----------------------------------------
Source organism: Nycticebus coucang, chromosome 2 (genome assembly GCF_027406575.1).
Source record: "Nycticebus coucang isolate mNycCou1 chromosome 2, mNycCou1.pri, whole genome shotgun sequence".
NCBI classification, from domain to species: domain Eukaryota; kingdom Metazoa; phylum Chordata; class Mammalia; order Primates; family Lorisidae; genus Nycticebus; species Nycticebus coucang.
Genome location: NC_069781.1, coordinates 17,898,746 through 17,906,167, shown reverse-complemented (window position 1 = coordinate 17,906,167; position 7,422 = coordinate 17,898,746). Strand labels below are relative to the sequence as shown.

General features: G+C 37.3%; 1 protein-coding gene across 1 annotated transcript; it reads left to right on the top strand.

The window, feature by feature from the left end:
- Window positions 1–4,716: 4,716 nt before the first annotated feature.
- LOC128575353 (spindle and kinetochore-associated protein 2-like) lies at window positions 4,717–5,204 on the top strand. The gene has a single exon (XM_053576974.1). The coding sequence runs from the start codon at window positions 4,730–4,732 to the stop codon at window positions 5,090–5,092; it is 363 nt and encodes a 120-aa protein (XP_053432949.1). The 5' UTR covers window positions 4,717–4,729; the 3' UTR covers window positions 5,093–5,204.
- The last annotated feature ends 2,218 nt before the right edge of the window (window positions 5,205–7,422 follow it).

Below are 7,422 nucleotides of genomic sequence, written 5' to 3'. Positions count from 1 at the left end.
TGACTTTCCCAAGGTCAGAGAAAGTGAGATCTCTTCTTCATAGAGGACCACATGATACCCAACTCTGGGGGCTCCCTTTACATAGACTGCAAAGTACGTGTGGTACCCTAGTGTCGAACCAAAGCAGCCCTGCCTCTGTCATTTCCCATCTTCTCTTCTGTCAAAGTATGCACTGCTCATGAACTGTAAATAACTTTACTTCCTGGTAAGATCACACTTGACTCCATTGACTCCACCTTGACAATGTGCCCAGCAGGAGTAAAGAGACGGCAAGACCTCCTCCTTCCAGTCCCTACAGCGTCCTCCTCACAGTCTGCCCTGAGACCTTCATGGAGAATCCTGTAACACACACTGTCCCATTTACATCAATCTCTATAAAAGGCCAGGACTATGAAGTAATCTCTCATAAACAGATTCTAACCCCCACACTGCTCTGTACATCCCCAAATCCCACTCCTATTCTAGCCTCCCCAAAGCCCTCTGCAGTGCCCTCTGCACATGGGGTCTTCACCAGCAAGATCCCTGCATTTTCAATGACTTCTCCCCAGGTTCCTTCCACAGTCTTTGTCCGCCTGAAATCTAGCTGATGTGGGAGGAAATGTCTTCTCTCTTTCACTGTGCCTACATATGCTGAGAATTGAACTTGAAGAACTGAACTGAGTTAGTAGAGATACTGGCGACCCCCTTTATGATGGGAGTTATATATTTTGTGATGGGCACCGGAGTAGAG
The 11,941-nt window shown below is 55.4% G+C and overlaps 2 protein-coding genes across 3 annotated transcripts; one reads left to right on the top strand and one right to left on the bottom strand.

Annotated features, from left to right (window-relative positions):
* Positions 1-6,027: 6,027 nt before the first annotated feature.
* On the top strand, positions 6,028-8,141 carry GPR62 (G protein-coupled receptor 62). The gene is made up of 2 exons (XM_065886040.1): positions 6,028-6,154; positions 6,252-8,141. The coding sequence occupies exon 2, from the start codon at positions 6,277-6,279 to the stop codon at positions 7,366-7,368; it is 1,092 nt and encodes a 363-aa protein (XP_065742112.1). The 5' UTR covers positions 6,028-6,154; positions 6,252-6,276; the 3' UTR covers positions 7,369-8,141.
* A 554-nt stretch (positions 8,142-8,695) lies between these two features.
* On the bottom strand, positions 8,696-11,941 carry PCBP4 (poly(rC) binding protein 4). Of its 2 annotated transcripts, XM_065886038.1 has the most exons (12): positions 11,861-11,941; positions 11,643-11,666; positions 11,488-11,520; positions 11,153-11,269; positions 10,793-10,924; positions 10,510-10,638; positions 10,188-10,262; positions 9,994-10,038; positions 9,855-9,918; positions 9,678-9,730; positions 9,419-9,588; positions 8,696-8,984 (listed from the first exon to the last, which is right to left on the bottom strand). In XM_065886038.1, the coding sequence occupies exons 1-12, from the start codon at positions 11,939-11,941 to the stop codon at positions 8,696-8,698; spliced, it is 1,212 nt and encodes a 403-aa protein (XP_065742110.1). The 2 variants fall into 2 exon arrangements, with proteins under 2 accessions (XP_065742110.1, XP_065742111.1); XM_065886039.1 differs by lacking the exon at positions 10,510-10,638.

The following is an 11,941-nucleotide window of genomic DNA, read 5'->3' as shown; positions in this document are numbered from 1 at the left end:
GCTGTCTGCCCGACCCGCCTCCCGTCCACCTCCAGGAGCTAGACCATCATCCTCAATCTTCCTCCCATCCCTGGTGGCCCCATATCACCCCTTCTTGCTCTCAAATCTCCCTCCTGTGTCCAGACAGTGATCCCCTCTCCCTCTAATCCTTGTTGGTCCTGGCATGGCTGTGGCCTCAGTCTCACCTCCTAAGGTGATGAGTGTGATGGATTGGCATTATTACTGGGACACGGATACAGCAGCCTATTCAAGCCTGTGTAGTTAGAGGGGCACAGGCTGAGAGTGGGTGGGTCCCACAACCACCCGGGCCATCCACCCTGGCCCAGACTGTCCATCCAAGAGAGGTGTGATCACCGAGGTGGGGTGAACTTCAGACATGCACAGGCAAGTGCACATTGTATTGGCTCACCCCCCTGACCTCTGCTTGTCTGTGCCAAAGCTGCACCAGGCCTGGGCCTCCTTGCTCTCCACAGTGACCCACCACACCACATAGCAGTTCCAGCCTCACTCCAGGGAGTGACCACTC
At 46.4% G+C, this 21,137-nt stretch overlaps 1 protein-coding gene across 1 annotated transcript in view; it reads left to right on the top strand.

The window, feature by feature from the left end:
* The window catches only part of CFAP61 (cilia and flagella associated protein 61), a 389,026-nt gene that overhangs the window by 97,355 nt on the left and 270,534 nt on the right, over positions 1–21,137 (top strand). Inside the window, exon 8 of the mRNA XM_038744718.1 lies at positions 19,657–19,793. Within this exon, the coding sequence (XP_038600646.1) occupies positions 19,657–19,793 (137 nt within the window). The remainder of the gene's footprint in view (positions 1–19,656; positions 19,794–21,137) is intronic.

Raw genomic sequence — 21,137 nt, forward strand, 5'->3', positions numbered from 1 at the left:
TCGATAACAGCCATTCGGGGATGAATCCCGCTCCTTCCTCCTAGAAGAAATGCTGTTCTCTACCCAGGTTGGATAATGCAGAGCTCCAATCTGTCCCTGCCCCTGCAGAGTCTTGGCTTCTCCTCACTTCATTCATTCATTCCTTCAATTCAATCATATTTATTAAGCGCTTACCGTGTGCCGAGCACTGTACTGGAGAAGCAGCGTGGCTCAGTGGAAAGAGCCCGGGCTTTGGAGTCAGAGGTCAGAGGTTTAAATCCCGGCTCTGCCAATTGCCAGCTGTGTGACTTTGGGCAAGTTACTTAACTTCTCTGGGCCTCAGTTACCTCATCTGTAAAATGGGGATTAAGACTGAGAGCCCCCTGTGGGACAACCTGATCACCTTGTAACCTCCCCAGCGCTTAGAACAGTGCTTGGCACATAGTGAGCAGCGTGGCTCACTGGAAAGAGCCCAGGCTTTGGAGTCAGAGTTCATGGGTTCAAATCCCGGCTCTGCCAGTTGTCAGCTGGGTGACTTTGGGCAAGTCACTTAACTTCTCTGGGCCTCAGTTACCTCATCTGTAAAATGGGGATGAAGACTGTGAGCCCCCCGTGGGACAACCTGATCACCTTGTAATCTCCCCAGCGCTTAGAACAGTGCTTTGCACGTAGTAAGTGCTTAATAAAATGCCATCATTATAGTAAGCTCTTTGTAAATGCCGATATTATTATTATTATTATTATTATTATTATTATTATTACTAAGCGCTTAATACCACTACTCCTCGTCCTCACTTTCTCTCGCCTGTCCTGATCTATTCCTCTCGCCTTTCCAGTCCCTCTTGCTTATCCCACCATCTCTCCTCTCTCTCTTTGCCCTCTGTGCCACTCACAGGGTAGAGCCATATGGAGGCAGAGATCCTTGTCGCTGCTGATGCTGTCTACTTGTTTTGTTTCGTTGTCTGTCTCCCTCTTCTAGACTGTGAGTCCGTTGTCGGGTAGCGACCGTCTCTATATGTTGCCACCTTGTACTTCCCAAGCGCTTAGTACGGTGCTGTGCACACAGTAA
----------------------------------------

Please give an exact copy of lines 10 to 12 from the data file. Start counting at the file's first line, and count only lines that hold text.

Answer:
Below are 7,422 nucleotides of genomic sequence, written 5' to 3'. Positions count from 1 at the left end.
TGACTTTCCCAAGGTCAGAGAAAGTGAGATCTCTTCTTCATAGAGGACCACATGATACCCAACTCTGGGGGCTCCCTTTACATAGACTGCAAAGTACGTGTGGTACCCTAGTGTCGAACCAAAGCAGCCCTGCCTCTGTCATTTCCCATCTTCTCTTCTGTCAAAGTATGCACTGCTCATGAACTGTAAATAACTTTACTTCCTGGTAAGATCACACTTGACTCCATTGACTCCACCTTGACAATGTGCCCAGCAGGAGTAAAGAGACGGCAAGACCTCCTCCTTCCAGTCCCTACAGCGTCCTCCTCACAGTCTGCCCTGAGACCTTCATGGAGAATCCTGTAACACACACTGTCCCATTTACATCAATCTCTATAAAAGGCCAGGACTATGAAGTAATCTCTCATAAACAGATTCTAACCCCCACACTGCTCTGTACATCCCCAAATCCCACTCCTATTCTAGCCTCCCCAAAGCCCTCTGCAGTGCCCTCTGCACATGGGGTCTTCACCAGCAAGATCCCTGCATTTTCAATGACTTCTCCCCAGGTTCCTTCCACAGTCTTTGTCCGCCTGAAATCTAGCTGATGTGGGAGGAAATGTCTTCTCTCTTTCACTGTGCCTACATATGCTGAGAATTGAACTTGAAGAACTGAACTGAGTTAGTAGAGATACTGGCGACCCCCTTTATGATGGGAGTTATATATTTTGTGATGGGCACCGGAGTAGAG
The 11,941-nt window shown below is 55.4% G+C and overlaps 2 protein-coding genes across 3 annotated transcripts; one reads left to right on the top strand and one right to left on the bottom strand.